By Farwa Baqir
Subedited by Joe Cowman
Coffee – health benefits, really? One cup of coffee in the morning can contain more than just a buzz of energy..
Researchers have been looking further into the health benefits associated with the consumption of the black-roasted hot drink. The health benefits found range from reducing gastric cancer risks, to helping prevent diabetes.
The history of the link between drinking coffee and health benefits takes us way back to Ethiopia, where coffee beans were discovered and found to possess medicinal properties, as well as the feeling of elation.
In 1652, the first coffee houses were opened in England – called ‘penny universities’, because with a penny, you could buy a cup of coffee and become intellectually stimulated. Today, coffee has become ever so popular – over 400 billion cups of coffee are consumed every year.
So what are the health benefits?
Researchers have found many potential health benefits associated with drinking coffee, these include: protecting against type 2 diabetes, Parkinson’s disease, liver cancer and gastric cancer.
How may coffee intake reduce the risk of type two diabetes?
Researchers from the Harvard school of public health (HSPH) collected data from three studies – within these studies, questionnaires were used every four years to evaluate the diets of the participants. In total, 7,269 study participants had type two diabetes. Researchers found that participants who increased coffee consumption by more than one cup a day (on average, an increase of 1.69 cups per day) over a 4-year period had an 11% lower type two diabetes risk over the 4 years, in comparison with people who did not change their coffee consumption.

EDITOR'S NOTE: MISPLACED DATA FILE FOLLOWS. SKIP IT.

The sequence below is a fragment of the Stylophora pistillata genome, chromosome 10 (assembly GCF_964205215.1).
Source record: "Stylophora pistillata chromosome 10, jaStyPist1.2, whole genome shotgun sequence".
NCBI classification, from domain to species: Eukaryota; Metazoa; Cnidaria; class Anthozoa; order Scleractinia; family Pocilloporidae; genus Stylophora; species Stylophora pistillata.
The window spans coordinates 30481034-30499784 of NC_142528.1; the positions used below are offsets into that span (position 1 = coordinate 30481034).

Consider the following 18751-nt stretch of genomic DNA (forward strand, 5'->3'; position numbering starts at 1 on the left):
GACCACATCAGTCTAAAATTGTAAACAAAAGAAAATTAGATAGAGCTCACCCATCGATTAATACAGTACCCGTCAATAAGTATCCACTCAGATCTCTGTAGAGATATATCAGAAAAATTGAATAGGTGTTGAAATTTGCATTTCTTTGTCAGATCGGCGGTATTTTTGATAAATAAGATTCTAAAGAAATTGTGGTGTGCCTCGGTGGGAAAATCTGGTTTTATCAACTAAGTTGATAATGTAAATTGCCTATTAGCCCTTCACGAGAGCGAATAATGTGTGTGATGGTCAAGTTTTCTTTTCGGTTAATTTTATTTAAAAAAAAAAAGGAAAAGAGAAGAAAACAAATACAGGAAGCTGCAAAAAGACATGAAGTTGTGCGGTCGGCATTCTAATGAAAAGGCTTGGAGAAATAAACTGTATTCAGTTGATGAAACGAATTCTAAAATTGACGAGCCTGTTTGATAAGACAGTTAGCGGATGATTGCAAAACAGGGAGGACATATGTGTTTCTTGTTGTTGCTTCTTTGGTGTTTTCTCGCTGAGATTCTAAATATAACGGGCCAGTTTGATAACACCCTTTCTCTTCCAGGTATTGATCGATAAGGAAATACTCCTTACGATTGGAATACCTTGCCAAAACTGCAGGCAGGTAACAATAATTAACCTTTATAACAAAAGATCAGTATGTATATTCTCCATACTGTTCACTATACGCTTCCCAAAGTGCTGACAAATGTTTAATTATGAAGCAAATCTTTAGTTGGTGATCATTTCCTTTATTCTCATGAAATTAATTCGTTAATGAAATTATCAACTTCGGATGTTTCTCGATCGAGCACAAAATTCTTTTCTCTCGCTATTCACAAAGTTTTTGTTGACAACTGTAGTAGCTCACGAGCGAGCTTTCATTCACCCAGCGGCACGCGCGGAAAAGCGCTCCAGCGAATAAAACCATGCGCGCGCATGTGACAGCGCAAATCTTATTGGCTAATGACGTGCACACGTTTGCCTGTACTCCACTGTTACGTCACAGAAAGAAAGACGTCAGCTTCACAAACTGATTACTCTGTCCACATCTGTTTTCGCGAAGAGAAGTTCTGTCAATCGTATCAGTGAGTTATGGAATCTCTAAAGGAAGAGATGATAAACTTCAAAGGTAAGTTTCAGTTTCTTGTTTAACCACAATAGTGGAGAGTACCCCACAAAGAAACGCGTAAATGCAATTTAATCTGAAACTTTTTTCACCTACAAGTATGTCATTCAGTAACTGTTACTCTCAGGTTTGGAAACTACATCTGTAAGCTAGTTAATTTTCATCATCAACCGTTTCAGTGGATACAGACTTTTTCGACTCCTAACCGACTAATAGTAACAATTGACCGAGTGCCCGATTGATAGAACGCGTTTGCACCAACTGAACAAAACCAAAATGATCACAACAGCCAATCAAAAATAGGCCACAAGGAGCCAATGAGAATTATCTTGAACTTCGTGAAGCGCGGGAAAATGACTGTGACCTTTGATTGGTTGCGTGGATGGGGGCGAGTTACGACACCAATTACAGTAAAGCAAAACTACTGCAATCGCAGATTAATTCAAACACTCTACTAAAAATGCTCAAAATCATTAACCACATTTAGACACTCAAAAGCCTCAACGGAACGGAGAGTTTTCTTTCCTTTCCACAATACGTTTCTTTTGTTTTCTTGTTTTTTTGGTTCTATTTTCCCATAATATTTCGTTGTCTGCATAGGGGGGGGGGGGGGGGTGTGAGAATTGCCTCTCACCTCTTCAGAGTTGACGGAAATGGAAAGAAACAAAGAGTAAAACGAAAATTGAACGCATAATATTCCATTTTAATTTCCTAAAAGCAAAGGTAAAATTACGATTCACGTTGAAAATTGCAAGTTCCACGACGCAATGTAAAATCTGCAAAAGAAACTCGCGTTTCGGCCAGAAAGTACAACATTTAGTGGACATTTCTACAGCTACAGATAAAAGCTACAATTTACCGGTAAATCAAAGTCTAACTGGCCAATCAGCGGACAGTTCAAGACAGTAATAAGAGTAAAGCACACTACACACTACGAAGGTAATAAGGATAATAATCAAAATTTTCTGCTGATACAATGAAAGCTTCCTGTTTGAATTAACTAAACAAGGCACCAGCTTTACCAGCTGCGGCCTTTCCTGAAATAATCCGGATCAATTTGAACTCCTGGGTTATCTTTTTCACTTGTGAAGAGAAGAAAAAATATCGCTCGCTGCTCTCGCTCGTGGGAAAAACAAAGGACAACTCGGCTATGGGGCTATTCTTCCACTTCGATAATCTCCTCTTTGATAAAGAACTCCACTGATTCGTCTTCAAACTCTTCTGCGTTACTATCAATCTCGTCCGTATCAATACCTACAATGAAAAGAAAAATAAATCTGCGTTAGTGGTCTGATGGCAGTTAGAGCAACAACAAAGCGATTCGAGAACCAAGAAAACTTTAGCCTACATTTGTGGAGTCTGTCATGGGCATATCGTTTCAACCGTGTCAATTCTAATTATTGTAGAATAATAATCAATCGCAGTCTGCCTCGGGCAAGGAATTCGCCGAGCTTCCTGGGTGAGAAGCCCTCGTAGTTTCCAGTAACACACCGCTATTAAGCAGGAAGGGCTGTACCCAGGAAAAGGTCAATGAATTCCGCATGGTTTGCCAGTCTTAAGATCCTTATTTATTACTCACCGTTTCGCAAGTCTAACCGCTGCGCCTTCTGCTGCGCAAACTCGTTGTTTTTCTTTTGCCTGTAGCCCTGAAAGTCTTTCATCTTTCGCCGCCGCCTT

But that’s not all, researchers in the United States carried out a study that investigated the connection between coffee consumption and Parkinson’s disease risk. The researchers concluded from this that higher coffee intake is associated with a significantly lower incidence of Parkinson’s disease. In addition, caffeine within coffee may help control movement in people suffering from Parkinson’s, according to a study that was conducted at the research institute of the McGill University Health Centre (RI MUHC).
Growing evidence has shown that coffee consumption is inversely related with the risk of hepatocellular carcinoma. Caffeine has been found to maintain strong anti- oxidative activity, which may enable the inhibition of cell proliferation of liver cancer cells when coffee is consumed. Also, some compounds contained in coffee can reduce the genotoxicity of aflatoxin B1 in vitro and lower the damage caused by some carcinogens.
Findings from a meta-analysis further confirmed the inverse association between the coffee consumption and hepatocellular carcinoma risk with quantitative evidence.
The protective effects of consuming coffee were detected among a healthy population and patients with chronic liver diseases, it was also further found to prevent the development of liver cirrhosis. A study published in the journal Hepatology indicates that drinking decaf coffee also lowers liver enzyme levels, suggesting the benefits are not linked to caffeine content. Italian researchers found that drinking coffee reduced the risk of liver cancer by 40%.
Some results even suggest that by drinking three cups a day, the risks are decreased by more than 50%. The lead author of the study, Dr. Carlo La Vecchia, from Milan’s Istituto di Ricerche Farmacologiche Mario Negri, said “Our research confirms past claims that coffee is good for your health, and particularly the liver.”
Researchers have concluded a moderate daily intake of 3-4 cups of coffee has convincing protective effects against development of type 2 diabetes and Parkinson’s disease. A moderate coffee intake reduces the risk of stroke and the overall risk of cancer. However, pregnant women, people suffering from anxiety disorder, and those with a low calcium intake should restrain from moderate or high intake of coffee. This is due to uncertainty regarding potential negative effects on pregnancy, anxiety and risk of osteoporosis especially in the elderly.